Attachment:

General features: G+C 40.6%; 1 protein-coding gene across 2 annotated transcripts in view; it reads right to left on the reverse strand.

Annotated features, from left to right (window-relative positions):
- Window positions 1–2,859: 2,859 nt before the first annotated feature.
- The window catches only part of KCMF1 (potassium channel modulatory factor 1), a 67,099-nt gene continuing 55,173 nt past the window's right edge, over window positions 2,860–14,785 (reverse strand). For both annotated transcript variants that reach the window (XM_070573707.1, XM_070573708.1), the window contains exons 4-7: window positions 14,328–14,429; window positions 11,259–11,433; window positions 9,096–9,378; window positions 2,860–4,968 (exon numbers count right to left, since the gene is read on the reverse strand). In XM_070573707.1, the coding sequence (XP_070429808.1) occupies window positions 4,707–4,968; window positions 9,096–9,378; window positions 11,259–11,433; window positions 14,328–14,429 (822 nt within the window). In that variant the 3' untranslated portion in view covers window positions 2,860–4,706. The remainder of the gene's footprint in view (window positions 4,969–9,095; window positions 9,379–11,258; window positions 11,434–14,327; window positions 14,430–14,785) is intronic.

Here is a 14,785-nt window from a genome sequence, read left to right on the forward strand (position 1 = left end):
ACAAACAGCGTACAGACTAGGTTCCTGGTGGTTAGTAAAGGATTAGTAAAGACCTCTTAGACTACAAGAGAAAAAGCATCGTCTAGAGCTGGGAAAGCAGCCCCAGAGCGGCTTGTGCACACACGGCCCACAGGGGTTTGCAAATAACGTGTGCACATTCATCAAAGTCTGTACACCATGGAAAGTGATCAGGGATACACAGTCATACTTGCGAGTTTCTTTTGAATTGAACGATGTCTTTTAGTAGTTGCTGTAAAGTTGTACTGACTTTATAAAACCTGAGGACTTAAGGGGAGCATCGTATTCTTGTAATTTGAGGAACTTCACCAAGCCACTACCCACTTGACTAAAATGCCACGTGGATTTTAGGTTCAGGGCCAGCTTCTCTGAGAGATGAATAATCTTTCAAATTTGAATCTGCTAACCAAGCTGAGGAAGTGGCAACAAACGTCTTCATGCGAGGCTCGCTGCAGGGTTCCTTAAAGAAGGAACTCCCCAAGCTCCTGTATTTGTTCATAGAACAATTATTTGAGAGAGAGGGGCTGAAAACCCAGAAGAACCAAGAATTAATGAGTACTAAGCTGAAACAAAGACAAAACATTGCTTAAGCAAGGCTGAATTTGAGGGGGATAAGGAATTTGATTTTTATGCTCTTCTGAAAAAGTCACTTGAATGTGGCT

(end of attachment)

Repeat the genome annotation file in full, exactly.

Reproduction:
General features: G+C 40.6%; 1 protein-coding gene across 2 annotated transcripts in view; it reads right to left on the reverse strand.

Annotated features, from left to right (window-relative positions):
- Window positions 1–2,859: 2,859 nt before the first annotated feature.
- The window catches only part of KCMF1 (potassium channel modulatory factor 1), a 67,099-nt gene continuing 55,173 nt past the window's right edge, over window positions 2,860–14,785 (reverse strand). For both annotated transcript variants that reach the window (XM_070573707.1, XM_070573708.1), the window contains exons 4-7: window positions 14,328–14,429; window positions 11,259–11,433; window positions 9,096–9,378; window positions 2,860–4,968 (exon numbers count right to left, since the gene is read on the reverse strand). In XM_070573707.1, the coding sequence (XP_070429808.1) occupies window positions 4,707–4,968; window positions 9,096–9,378; window positions 11,259–11,433; window positions 14,328–14,429 (822 nt within the window). In that variant the 3' untranslated portion in view covers window positions 2,860–4,706. The remainder of the gene's footprint in view (window positions 4,969–9,095; window positions 9,379–11,258; window positions 11,434–14,327; window positions 14,430–14,785) is intronic.

Here is a 14,785-nt window from a genome sequence, read left to right on the forward strand (position 1 = left end):
ACAAACAGCGTACAGACTAGGTTCCTGGTGGTTAGTAAAGGATTAGTAAAGACCTCTTAGACTACAAGAGAAAAAGCATCGTCTAGAGCTGGGAAAGCAGCCCCAGAGCGGCTTGTGCACACACGGCCCACAGGGGTTTGCAAATAACGTGTGCACATTCATCAAAGTCTGTACACCATGGAAAGTGATCAGGGATACACAGTCATACTTGCGAGTTTCTTTTGAATTGAACGATGTCTTTTAGTAGTTGCTGTAAAGTTGTACTGACTTTATAAAACCTGAGGACTTAAGGGGAGCATCGTATTCTTGTAATTTGAGGAACTTCACCAAGCCACTACCCACTTGACTAAAATGCCACGTGGATTTTAGGTTCAGGGCCAGCTTCTCTGAGAGATGAATAATCTTTCAAATTTGAATCTGCTAACCAAGCTGAGGAAGTGGCAACAAACGTCTTCATGCGAGGCTCGCTGCAGGGTTCCTTAAAGAAGGAACTCCCCAAGCTCCTGTATTTGTTCATAGAACAATTATTTGAGAGAGAGGGGCTGAAAACCCAGAAGAACCAAGAATTAATGAGTACTAAGCTGAAACAAAGACAAAACATTGCTTAAGCAAGGCTGAATTTGAGGGGGATAAGGAATTTGATTTTTATGCTCTTCTGAAAAAGTCACTTGAATGTGGCT